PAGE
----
If you are a green card holder and technically a “lawful permanent
resident,” that does not mean that you are entitled to live in the
United States “permanently.”
permanent residents are expected to be upstanding members of the community, and if they commit
certain crimes, including
family violence, they can be deported.
Whether you have a green card or a nonimmigrant temporary visa, you are
subject to deportation if you commit certain crimes in the U.S., especially
those involving violence, fraud, or drugs.
Often, a minor misdemeanor crime, such as a first-time DWI without aggravating
circumstances will not lead to deportation, but many felonies and crimes
of violence are included under the federal grounds of deportability.
Family Violence: Grounds for Deportation
Family violence, otherwise known as “domestic violence” is
specifically listed under the federal grounds of deportability. Typically,
family violence refers to spousal abuse, child abuse, or violence involving
other household or family members.
While family violence most often occurs between family or household members,
it can also involve former spouses, former partners, and people who have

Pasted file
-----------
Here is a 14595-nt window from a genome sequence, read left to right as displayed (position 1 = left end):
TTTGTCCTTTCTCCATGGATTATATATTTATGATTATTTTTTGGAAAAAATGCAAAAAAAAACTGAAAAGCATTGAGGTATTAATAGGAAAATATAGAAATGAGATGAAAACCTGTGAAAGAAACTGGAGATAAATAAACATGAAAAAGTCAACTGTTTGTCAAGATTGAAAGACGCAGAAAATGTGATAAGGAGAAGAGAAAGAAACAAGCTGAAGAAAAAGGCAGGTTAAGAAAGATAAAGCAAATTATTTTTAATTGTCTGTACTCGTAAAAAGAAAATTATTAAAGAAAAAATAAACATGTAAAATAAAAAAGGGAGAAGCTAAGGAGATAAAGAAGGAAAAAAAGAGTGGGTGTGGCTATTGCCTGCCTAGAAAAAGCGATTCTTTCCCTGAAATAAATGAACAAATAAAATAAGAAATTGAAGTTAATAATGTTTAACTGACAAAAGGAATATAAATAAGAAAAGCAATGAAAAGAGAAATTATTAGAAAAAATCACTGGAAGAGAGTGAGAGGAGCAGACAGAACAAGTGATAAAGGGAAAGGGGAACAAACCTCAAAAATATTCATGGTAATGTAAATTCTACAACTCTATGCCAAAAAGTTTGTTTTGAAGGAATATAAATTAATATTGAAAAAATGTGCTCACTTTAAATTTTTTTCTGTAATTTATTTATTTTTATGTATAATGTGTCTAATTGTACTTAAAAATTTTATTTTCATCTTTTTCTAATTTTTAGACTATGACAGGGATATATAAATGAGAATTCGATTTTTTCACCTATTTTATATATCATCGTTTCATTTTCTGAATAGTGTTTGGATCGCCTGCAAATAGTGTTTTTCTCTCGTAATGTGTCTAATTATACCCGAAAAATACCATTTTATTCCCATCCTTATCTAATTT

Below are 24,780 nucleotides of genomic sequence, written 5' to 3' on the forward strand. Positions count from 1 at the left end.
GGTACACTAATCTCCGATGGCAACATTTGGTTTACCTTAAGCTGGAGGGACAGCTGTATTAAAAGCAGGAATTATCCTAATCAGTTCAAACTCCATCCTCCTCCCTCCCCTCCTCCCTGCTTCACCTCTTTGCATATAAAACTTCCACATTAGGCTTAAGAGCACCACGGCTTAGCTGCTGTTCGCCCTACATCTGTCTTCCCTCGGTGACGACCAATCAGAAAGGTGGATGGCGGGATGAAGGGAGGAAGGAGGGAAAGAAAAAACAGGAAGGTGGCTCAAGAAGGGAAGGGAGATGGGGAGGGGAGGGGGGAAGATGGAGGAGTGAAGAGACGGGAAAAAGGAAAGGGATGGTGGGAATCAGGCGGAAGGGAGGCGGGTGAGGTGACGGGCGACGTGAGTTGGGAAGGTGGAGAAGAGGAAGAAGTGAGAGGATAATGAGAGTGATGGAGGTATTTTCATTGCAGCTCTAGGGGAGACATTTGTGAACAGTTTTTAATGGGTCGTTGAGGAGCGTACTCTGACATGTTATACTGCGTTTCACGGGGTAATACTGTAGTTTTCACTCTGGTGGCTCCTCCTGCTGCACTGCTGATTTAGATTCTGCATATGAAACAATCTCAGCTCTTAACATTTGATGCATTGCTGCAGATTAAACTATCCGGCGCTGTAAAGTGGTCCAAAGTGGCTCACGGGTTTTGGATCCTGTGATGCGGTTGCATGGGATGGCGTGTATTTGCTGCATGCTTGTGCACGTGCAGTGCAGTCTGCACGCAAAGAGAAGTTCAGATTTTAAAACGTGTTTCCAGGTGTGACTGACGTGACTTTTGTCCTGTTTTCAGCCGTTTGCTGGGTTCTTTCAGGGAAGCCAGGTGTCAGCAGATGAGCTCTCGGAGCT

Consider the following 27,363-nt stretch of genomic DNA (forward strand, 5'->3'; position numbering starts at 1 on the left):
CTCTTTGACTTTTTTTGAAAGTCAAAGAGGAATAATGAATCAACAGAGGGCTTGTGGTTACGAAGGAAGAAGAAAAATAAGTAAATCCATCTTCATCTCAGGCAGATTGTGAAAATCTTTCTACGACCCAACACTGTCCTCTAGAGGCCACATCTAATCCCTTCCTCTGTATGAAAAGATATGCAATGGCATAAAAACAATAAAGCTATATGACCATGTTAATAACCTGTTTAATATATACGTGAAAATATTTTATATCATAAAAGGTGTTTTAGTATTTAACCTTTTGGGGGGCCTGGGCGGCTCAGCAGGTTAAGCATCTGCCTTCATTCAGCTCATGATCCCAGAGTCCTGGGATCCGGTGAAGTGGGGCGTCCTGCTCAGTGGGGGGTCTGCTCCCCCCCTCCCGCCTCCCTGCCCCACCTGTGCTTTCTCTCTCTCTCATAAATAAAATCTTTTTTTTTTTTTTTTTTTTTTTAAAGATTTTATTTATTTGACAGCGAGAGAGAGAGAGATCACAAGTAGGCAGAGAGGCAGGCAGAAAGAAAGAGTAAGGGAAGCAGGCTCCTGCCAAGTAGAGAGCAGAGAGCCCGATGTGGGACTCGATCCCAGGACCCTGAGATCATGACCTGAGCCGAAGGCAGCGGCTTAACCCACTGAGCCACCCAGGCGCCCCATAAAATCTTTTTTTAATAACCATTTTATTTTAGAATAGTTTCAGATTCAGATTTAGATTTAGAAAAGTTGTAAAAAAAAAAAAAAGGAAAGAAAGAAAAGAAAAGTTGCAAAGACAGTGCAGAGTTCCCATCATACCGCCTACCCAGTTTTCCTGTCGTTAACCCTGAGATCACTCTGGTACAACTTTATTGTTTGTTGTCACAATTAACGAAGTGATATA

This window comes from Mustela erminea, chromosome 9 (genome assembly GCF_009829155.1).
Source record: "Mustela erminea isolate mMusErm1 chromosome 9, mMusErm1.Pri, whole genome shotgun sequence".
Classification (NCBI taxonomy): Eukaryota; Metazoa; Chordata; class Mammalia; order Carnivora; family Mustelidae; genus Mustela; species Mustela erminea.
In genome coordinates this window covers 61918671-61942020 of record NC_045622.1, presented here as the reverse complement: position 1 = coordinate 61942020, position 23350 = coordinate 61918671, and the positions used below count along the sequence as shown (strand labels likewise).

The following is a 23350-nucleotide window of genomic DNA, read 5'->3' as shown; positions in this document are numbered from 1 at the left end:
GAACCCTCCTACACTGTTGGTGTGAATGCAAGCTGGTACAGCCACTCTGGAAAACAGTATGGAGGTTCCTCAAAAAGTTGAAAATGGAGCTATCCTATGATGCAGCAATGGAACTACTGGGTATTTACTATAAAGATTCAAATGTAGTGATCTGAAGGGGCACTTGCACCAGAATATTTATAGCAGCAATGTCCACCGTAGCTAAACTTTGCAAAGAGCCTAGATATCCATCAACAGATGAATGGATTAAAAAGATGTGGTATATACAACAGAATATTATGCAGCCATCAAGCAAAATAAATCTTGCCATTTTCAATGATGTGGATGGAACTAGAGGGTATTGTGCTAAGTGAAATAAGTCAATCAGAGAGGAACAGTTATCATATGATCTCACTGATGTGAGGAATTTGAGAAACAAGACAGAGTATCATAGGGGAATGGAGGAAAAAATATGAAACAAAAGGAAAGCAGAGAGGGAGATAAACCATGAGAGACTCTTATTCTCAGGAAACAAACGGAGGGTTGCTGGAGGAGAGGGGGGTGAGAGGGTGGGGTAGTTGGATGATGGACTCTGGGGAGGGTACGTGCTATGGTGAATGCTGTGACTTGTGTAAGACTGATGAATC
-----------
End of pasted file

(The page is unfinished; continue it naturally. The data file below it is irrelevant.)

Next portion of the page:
a child together, but are no longer in a dating relationship.
Section 237 of the Immigration and Nationality Act (INA), if a noncitizen is convicted
of child abuse, child neglect, domestic violence (family abuse), or stalking,
he or she is
Even if the permanent resident has had their
green card for years, it does not matter in the eyes of the law. The permanent resident
can be deported at any time after they are admitted to the U.S. if they
commit family violence.
If an “abuser” has a protective order taken out against him
or her and they violate the protective order, violating their protective
order in itself can be grounds for deportability under the INA.
Are you a noncitizen arrested for family violence?
If you are a noncitizen who has been arrested for family violence, you
need an attorney who understands both Texas’ criminal laws and the
U.S. immigration laws.
Contact The Zendeh Del Law Firm, PLLC to
schedule a consultation with our Plano immigration lawyers!